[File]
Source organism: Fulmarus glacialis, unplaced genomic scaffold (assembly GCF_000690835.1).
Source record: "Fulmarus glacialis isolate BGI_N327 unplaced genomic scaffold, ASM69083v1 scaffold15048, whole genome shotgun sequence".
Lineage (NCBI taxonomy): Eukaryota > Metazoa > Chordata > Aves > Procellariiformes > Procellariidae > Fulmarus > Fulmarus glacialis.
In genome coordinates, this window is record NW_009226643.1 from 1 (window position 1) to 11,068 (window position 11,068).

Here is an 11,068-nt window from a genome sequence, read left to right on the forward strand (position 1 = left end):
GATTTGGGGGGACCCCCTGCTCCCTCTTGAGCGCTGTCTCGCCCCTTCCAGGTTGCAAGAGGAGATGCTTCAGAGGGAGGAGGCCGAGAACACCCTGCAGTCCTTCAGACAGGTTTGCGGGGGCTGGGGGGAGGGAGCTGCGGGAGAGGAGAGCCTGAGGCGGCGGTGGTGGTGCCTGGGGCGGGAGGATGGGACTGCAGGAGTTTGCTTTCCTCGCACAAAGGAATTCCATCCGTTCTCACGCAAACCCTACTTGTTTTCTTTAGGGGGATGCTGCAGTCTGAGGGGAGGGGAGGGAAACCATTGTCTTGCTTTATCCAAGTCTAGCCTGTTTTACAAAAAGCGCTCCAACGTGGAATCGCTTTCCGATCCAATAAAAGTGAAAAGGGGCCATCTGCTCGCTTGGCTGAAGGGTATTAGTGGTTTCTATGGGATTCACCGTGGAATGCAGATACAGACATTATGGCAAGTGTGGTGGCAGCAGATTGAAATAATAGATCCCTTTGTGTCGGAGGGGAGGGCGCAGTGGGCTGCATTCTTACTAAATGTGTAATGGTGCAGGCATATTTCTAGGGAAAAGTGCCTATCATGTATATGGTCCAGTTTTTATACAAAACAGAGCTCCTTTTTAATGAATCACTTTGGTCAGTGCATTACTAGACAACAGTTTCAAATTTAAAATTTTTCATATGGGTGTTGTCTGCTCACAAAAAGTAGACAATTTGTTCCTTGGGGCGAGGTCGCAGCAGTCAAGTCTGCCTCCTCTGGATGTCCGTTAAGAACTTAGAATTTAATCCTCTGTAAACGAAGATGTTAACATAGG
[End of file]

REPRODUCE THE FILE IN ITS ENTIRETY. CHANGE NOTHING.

Source organism: Fulmarus glacialis, unplaced genomic scaffold (assembly GCF_000690835.1).
Source record: "Fulmarus glacialis isolate BGI_N327 unplaced genomic scaffold, ASM69083v1 scaffold15048, whole genome shotgun sequence".
Lineage (NCBI taxonomy): Eukaryota > Metazoa > Chordata > Aves > Procellariiformes > Procellariidae > Fulmarus > Fulmarus glacialis.
In genome coordinates, this window is record NW_009226643.1 from 1 (window position 1) to 11,068 (window position 11,068).

Here is an 11,068-nt window from a genome sequence, read left to right on the forward strand (position 1 = left end):
GATTTGGGGGGACCCCCTGCTCCCTCTTGAGCGCTGTCTCGCCCCTTCCAGGTTGCAAGAGGAGATGCTTCAGAGGGAGGAGGCCGAGAACACCCTGCAGTCCTTCAGACAGGTTTGCGGGGGCTGGGGGGAGGGAGCTGCGGGAGAGGAGAGCCTGAGGCGGCGGTGGTGGTGCCTGGGGCGGGAGGATGGGACTGCAGGAGTTTGCTTTCCTCGCACAAAGGAATTCCATCCGTTCTCACGCAAACCCTACTTGTTTTCTTTAGGGGGATGCTGCAGTCTGAGGGGAGGGGAGGGAAACCATTGTCTTGCTTTATCCAAGTCTAGCCTGTTTTACAAAAAGCGCTCCAACGTGGAATCGCTTTCCGATCCAATAAAAGTGAAAAGGGGCCATCTGCTCGCTTGGCTGAAGGGTATTAGTGGTTTCTATGGGATTCACCGTGGAATGCAGATACAGACATTATGGCAAGTGTGGTGGCAGCAGATTGAAATAATAGATCCCTTTGTGTCGGAGGGGAGGGCGCAGTGGGCTGCATTCTTACTAAATGTGTAATGGTGCAGGCATATTTCTAGGGAAAAGTGCCTATCATGTATATGGTCCAGTTTTTATACAAAACAGAGCTCCTTTTTAATGAATCACTTTGGTCAGTGCATTACTAGACAACAGTTTCAAATTTAAAATTTTTCATATGGGTGTTGTCTGCTCACAAAAAGTAGACAATTTGTTCCTTGGGGCGAGGTCGCAGCAGTCAAGTCTGCCTCCTCTGGATGTCCGTTAAGAACTTAGAATTTAATCCTCTGTAAACGAAGATGTTAACATAGG